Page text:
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The Silicon Cape

By Guy Taylor

The emotions that drive us are strange things, anger over the dehumanisation of Caster Semenya, fear of an unknown East taking over an unfit West, and hope for a better day, and a better land that we love. Yes I’m an ardent patriot, doing what I feel is necessary to change the landscape for a better South Africa, and it seems I’m not alone.

Rockstar entrepreneur (and poker player) Vinny Lingham and investment entrepreneur Justin Stanford shared a dream typical of many in this country, and instead of letting the typical culture settle into it, have pushed on it and pushed hard. Part of the problem that faces this country going forward is what I refer to as corporate succession planning, the gap between the larger corporates and the younger entrepreneurial type companies that can help us push for new blood in the business lifescape.

There are many causes for this; whether it be the interesting way our talent moves, either snatched up by the larger entities for security, interesting company jumping for higher packages, or exporting itself because of a lack of trust and security, or the hold back from government, given difficult tax laws and poor incentive, and one can’t forget the economic elephant in the room. The above are just a few variables impacting the lack of start-ups in South Africa, and yet the skills that we have, the passion that we have are at a global level (according to seven time start-up owner Gareth Knight).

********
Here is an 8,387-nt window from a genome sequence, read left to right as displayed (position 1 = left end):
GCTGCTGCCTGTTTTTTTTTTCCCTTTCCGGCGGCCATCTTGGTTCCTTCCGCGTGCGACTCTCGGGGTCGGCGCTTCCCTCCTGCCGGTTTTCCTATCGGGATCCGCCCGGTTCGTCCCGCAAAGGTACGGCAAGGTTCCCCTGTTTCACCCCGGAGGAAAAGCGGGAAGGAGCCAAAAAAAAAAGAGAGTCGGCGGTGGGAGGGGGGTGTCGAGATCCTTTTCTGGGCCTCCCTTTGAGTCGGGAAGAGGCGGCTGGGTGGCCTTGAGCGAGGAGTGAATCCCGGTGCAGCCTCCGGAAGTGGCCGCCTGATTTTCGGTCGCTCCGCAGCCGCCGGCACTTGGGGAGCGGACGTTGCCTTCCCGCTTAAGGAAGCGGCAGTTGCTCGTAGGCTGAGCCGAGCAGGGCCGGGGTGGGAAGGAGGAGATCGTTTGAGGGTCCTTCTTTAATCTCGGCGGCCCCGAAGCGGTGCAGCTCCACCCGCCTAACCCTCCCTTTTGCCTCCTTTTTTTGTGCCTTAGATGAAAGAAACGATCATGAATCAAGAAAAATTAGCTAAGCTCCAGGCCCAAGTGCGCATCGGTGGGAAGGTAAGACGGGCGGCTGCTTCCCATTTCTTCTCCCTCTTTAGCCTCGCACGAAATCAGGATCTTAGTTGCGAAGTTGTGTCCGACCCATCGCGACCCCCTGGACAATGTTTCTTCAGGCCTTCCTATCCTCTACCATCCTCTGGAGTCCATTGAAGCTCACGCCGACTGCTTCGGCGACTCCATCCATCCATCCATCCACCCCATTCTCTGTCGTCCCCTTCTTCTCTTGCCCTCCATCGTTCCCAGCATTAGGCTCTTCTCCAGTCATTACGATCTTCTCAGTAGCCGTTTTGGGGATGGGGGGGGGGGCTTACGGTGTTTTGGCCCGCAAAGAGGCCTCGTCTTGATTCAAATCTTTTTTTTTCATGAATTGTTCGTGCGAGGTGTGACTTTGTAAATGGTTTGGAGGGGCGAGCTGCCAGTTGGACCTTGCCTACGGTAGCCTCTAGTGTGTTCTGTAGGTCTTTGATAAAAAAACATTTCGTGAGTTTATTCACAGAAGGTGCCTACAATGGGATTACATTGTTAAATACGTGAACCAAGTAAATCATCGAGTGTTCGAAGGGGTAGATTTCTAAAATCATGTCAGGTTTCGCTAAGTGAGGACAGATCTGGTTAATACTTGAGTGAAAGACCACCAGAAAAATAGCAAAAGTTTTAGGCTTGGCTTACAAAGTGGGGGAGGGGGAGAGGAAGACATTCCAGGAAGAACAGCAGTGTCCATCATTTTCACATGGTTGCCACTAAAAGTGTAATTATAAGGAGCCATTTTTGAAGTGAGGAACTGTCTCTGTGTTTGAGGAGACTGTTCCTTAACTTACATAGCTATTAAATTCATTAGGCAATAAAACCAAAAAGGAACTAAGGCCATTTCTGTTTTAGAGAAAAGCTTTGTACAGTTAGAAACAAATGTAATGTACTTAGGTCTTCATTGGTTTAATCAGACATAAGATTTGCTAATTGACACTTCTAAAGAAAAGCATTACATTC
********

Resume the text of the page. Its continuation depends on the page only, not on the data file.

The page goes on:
So the question is then “What can we do about it?” As Vinny and Jus noticed the number of emerging start-ups in the Cape, and were reminded of the symbolic landscape of Silicon Valley as the future of California in the late 90s, they decided to share their vision for the Cape moving into Africa and do something about it.

The Silicon Cape vision is of an ecosystem in the Western Cape of South Africa that serves to attract and bring together local and foreign investors, the brightest technical talent and the most promising entrepreneurs to foster the creation and growth of world-class IP start-up companies in an environment that competes with other similar hubs around the world against the backdrop of one of the most beautiful settings and pleasant places to live, work and play on the globe.

In the style of a digital Martin Luther King, went viral quickly and the team will be hosting their first event in early October. Western Cape Premier Helen Zille cleared her diary to talk to the tidal wave movement of entrepreneurs, venture capitalists and media that is breaking over this vision for the future.

I’ll see you in the Silicon Cape.

2 Responses to “The Silicon Cape”

  1. Stop thinking local, and start thinking global (or at the least European and English speaking markets) ;-)

    September 12, 2009 at 2:10 pm
  2. The thought process is two fold, it’s how to change a history of selling resources at ridiculously low prices to an international market that will sell them back to us at higher prices.

    As much as I hate to call people resources, the analogy similarities between some of our talent and gold is not lost on me.

    My understanding is that we are starting to think global, in a manner that can help uplift local, and I think it’s that which they are trying to achieve with the Silicon Cape.

    I do think, however, that you are right and that as a country we need to be reminded that we are on a global platform.

    September 13, 2009 at 4:21 pm

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